Dancing in Great Britain has come a long way since Billy Elliott. Popularised on national television with a wealth of talent shows such as Strictly Come Dancing, you could even go as far as calling it fashionable. Director James Griffiths, alongside writer Jon Brown, are seemingly aware of that fact – as they present their respective cinematic debut, Cuban Fury, starring Nick Frost in his very first leading role without his longstanding collaborator, Simon Pegg.
Frost plays Bruce Garrett, a former Salsa champion who gave up the sport when he was attacked on his way to the national championships as a youngster. Insisting that dancing is for sissies, Bruce is lured back on to the dance floor when he discovers that his new boss (Rashida Jones) harbours a compulsion for the art form. However the dormant fire in Bruce’s heels will take some reigniting, as both his friends, and former coach (Ian McShane) doubt whether he still has what it takes to compete. Yet his infatuation for his boss – and intense rivalry with a conceited, loathsome colleague (Chris O’Dowd) – puts the spice back in Bruce’s life.
Cuban Fury certainly has endearing qualities, however it frustratingly follows convention, unadventurously archetypal of the genre at hand – that of a man desperately trying to win over girl he feels is out of his league, all building towards a big competition at the very end of the film. It’s the sort of film that comes equipped with training montages, you know? That being said, the cliched nature of the title is welcomed in parts, as a film that’s exceedingly easy to indulge in, and in many respects, you sometimes crave that predictability and formula. Much like Bruce himself, here lies a film that seems perfectly content in not stepping outside of its comfort zone.
Thankfully, however, a glorious cast keep this film alive, as relatively unimportant supporting roles are illuminated by the lies of Olivia Colman and Kayvan Novak. The former, for example, plays a somewhat thankless part of Bruce’s sister Sam, and yet the fragility in her nuanced performance, providing the role with an empathy that probably wasn’t even in the script. Conversely, Novak is exceptionally unsubtle and the fortunate bearer of the vast majority of funny moments in this film, playing the outlandishly camp Bejan. Talking of overstated, O’Dowd plays a pantomime villain of sorts, and he does so terrifically well, as you simply can’t stand the sight of this contemptible man. It’s a real credit to him, as this role is something of a departure for an actor that usually thrives in his distinct benevolence.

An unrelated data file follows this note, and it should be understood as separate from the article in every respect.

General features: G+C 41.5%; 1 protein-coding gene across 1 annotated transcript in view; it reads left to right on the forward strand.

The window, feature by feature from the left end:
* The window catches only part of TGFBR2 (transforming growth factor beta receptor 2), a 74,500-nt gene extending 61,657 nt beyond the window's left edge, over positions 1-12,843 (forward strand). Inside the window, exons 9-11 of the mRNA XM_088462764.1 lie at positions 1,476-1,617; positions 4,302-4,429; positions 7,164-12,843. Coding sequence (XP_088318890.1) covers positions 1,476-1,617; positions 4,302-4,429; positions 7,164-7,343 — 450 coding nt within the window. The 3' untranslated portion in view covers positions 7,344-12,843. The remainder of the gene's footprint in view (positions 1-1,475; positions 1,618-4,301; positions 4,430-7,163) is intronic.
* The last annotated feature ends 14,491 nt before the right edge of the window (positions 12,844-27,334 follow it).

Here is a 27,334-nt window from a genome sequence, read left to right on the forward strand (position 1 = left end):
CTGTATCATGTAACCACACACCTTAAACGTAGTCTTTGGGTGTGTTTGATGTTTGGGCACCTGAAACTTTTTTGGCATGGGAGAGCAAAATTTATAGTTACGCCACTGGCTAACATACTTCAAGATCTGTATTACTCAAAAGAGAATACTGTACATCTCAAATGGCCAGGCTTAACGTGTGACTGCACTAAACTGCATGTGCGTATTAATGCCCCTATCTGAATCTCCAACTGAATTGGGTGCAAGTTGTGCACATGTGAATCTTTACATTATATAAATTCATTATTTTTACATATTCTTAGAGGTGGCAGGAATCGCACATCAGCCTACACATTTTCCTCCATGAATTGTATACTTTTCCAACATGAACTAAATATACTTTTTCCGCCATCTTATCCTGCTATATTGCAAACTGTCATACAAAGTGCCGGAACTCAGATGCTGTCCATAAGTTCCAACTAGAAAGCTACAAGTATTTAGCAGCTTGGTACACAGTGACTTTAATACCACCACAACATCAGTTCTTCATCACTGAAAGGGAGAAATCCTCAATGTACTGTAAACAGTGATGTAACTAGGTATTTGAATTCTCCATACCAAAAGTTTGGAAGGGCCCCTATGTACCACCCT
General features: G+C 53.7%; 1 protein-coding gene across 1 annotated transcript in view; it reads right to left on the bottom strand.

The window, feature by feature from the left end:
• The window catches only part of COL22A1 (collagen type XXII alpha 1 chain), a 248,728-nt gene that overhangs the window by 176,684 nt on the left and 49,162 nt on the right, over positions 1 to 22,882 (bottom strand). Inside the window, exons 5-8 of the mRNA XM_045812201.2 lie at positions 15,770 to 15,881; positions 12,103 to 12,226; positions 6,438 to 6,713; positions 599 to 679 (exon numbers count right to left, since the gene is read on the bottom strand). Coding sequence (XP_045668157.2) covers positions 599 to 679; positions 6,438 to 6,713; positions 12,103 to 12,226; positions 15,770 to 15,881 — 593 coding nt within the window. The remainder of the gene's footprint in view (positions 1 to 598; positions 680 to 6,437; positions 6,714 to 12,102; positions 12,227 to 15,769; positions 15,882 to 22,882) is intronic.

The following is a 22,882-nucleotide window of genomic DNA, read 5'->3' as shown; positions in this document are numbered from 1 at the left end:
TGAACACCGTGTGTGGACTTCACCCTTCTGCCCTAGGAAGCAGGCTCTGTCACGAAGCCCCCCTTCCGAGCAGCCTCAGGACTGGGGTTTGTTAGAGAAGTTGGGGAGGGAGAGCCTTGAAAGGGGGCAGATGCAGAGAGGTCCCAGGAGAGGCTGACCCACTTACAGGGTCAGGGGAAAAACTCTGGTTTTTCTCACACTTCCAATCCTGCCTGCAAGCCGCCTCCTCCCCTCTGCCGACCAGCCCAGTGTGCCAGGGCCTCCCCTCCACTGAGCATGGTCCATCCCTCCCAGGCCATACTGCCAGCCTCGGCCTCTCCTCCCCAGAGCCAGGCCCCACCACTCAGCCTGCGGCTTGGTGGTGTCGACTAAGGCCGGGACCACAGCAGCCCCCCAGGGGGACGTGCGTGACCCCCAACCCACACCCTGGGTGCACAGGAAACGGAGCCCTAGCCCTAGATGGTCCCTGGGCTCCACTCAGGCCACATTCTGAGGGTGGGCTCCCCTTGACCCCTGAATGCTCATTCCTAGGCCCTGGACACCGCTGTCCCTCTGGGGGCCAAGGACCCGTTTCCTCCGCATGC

Nonetheless, the true star of this piece is Frost, who is just so inherently likeable, and although he’s playing the underdog, he remains charismatic, and rather than be your typically timid, introverted loser – he is genuinely comical, and you can see the confidence within him, waiting to be released – in spite of his low self-esteem. It’s important that such shades of his demeanour are portrayed, as it allows for us to believe that he has every chance of luring Jones, despite any initial scepticism of eye-rolling Hollywood romanticism. In fact, this is a somewhat well-handled character study of a man who simply isn’t capable of just being himself in the fear for what others may think, and Frost takes such poignant aspects in his stride. He’s got some dance moves on him too, it has to be said.
In regards to the quality of this comedy, think Run Fatboy Run – a somewhat generic and prosaic piece that follows formula, yet all the while remains affable and unashamedly hilarious in parts. If there is anything to be taken away from the film too, it’s that if dancing can impress somebody like Rashida Jones, then there may well be a few new members signing up to Zumba classes across the nation. Talking of which, where did I put my heels?